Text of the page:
China has a data advantage right now, but Armand Cucciniello III said that upper hand may not last forever. “If we pour more money and investment into developing bigger data capabilities and expand current systems, China will not necessarily have an advantage in this area,” said Cucciniello, a former U.S. diplomat and currently a senior adviser to United Nations Command and United States Forces Korea in South Korea.
Some of the potential uses for artificial intelligence and machine learning technologies are considered a non-starter in the United States, Cucciniello pointed out, where citizen surveillance and geo-tagging, unauthorized data collection, and the use of facial recognition for law enforcement purposes are going to be controversial at least and strongly opposed at most.
In the United States, technology is seen as a means to enhance democracy, Cucciniello said, whereas in China it’s viewed as a way to help establish control.
“In this sense, China may end up having the upper hand--not because of its technological capabilities in as much as its culture of authoritarianism and government regulations that do not prohibit it from using AI to monitor individuals,” Cucciniello said.
However, at this point, much of the technology used in AI and ML applications was built in the United States or other Western countries, said Andrew Pearson, the author of AI for Aviation. “Massive communities have been built up around this technology, and it's going to be hard for China to compete with new products that can takeover from this entrenched state,” he said.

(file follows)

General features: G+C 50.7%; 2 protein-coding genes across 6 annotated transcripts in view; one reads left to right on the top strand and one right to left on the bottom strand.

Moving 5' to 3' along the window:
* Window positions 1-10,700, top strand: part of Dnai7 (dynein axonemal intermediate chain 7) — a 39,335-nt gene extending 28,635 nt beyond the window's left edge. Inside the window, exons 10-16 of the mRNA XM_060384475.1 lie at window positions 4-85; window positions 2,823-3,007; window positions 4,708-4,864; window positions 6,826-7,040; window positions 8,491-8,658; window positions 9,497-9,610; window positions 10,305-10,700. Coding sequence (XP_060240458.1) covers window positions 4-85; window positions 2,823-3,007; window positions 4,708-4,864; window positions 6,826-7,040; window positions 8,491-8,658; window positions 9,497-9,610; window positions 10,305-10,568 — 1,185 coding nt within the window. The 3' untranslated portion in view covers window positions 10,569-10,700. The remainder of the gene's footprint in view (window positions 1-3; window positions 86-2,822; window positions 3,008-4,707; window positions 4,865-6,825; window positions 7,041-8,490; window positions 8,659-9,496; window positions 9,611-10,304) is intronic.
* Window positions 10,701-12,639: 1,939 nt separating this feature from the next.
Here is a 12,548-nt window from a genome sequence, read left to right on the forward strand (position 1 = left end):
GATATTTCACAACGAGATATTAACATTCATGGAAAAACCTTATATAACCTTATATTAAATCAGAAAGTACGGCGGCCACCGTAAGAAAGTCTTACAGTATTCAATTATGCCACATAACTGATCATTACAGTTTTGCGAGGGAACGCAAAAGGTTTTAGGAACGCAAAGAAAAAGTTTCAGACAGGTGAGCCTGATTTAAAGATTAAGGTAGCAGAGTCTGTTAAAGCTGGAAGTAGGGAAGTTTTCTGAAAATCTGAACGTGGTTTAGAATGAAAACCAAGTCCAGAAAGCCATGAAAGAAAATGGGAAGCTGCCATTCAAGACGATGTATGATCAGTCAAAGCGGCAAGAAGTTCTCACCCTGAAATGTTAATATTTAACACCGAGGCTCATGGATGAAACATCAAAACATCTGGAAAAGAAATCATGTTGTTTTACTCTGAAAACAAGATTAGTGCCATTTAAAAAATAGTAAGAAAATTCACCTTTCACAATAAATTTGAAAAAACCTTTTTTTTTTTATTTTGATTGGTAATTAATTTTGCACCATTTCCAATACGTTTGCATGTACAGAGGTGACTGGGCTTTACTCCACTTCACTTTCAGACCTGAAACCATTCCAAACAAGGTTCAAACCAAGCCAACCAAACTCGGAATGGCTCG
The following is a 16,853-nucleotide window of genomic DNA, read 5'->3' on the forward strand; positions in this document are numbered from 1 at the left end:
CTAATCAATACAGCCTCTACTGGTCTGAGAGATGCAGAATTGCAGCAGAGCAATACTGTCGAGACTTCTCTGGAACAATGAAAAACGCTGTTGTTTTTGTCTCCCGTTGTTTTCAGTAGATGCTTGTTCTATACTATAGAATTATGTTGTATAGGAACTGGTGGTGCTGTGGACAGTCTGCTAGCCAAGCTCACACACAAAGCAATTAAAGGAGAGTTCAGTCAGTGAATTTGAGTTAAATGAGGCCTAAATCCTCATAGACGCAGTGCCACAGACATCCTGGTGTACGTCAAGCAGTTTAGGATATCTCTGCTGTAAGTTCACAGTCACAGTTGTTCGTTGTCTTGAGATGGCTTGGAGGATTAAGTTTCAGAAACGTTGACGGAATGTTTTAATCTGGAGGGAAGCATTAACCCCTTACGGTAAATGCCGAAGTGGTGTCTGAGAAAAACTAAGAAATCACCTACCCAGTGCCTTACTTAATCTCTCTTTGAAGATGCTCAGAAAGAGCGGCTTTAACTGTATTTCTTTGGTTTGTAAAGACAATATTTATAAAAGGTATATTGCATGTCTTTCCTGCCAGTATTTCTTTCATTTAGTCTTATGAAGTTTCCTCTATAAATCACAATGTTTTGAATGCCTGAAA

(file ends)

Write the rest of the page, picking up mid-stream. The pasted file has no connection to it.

It’s also important to realize that much of today's accomplishments in AI and deep learning rest on the chips developed by American tech companies that can handle this data in powerful ways, Pearson added.
“Huawei has created its own chip, but I doubt something they created in the past few years will reach the level of Nvidia’s, AMD’s and Intel's chips,” Pearson said. “They have been creating chips for decades, so it's hard to see Huawei, a newcomer to AI chip development, being much of a competitor to companies that have developed long-term technological relationships with the leaders of AI and deep learning--the Facebooks, Googles, Apples and Netflixes of the world.”
Going forward, Chao believes, Western companies will focus AI technologies on commercial applications like autonomous driving, password identification, healthcare and supply-chain management.
“I believe the Chinese will take the path dominated by government-funded cyber security and military applications with a secondary emphasis on commercial use, whereas the West will do the exact opposite,” Chao said.
Concern in the United States
The comments made by Lt. Gen. Jamieson aren’t the only signs that concern over China’s growing use and development of AI are emerging in the United States. In a report released in September, Chairman Will Hurd and Ranking Member Robin Kelly of the House Oversight and Reform IT subcommittee called on the U.S. administration to do more to support AI research, writing, “The United States cannot maintain its global leadership in AI absent political leadership from Congress and the Executive Branch.”